February also marks the 41st straight month that the federal government has run a deficit, another gloomy record. The previous record streak was 11 straight months.
President Obama’s proposed budget, released last month, estimates the annual deficit for the current fiscal year (2012) at $1.327 trillion. Over the next decade, Obama's budget envisions a series of annual deficits below $1 trillion — as high as $901 billion in fiscal 2013 and as low as $575 billion in fiscal 2018. Of course, the annual deficits must be added to the national debt, and for the 10-year period 2013-2022 the Obama budget forecasts the combined deficits at $6.684 trillion. And we suppose that the forecasting in the Obama budget is wistfully optimistic, given current rates of government spending. With the debt-to-GDP ratio already north of 100 percent for only the second time in U.S. history (the first being the end of World War II), the United States is not far away from completely (for us) uncharted terrain.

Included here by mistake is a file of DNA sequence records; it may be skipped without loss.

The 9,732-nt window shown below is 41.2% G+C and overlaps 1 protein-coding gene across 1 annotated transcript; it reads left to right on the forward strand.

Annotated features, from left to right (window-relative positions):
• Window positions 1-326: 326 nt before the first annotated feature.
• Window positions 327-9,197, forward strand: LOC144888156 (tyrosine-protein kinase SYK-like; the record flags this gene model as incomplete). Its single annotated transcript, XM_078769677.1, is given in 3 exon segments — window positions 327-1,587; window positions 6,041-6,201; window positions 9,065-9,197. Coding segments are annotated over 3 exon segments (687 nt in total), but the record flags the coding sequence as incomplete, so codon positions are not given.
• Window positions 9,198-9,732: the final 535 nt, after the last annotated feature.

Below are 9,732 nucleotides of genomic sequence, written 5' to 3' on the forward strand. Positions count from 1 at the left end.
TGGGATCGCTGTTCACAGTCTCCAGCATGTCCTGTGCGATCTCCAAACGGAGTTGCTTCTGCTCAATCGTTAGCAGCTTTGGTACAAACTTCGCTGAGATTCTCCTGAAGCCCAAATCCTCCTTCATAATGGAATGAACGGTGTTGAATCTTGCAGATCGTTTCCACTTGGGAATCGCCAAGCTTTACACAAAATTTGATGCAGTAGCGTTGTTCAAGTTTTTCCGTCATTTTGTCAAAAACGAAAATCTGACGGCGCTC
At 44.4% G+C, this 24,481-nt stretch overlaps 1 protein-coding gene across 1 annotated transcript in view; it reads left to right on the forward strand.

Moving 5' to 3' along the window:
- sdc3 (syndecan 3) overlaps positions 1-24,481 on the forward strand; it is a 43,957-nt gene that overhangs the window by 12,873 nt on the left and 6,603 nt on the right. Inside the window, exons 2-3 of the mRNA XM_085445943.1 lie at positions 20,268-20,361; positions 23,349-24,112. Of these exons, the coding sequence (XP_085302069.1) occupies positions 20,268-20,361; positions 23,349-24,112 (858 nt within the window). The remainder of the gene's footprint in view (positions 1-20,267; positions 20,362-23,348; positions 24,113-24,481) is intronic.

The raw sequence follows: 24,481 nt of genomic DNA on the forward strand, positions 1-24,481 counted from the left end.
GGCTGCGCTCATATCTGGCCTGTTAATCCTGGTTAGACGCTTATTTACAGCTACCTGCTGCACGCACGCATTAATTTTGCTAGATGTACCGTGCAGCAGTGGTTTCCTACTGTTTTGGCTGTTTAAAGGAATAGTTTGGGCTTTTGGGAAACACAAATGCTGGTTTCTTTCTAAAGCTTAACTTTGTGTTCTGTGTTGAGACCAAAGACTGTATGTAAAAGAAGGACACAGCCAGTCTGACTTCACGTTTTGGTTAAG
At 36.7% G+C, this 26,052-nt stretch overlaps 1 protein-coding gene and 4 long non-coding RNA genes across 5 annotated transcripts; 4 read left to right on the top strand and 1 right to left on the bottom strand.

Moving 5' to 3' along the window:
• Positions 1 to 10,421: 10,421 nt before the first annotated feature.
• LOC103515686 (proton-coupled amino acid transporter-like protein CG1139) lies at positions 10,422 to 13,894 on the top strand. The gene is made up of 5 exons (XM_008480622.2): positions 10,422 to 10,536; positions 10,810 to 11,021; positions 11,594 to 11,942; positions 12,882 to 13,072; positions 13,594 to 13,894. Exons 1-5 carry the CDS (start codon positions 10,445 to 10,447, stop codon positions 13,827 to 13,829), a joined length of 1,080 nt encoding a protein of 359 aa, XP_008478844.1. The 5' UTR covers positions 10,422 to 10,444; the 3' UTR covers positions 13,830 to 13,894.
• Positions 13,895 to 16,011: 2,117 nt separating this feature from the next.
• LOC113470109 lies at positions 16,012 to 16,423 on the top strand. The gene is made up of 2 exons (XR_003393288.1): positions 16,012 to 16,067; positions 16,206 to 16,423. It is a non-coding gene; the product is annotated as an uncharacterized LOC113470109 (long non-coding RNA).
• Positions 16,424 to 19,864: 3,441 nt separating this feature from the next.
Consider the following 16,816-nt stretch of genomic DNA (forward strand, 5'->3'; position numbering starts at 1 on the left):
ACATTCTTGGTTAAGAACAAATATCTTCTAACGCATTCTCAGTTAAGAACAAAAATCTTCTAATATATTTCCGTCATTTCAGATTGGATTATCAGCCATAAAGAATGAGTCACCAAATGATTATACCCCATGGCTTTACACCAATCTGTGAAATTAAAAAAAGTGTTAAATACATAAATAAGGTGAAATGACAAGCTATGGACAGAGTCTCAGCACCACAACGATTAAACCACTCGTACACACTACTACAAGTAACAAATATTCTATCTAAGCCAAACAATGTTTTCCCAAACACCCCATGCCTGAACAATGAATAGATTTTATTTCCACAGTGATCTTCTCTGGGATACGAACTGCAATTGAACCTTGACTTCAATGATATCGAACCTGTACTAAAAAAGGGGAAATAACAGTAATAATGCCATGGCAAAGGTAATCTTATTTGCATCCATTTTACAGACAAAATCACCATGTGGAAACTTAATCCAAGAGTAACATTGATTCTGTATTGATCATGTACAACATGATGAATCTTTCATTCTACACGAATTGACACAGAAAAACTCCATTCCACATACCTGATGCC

At the moment, our debt-to-GDP ratio is about the same as that of Barbados and Ireland, and is exceeded only by Japan, Zimbabwe, Greece, Portugal, St. Kitts and Nevis, Italy, Jamaica, and Lebanon. Japan and Zimbabwe are the only two countries in the world whose debt-to-GDP ratio exceeds 200 percent. Greece, Portugal, Italy, and Iceland are already enduring significant hardship and will probably endure more as the eurozone continues to fray over the months ahead. The United States, thanks to the privileged status of the dollar as the world’s reserve currency, may prove more resilient, but eventually the piper will have to be paid.
If we continue to permit our political leaders to rack up obscene deficits (which then accrue to the national debt), that moment may come sooner than we expect.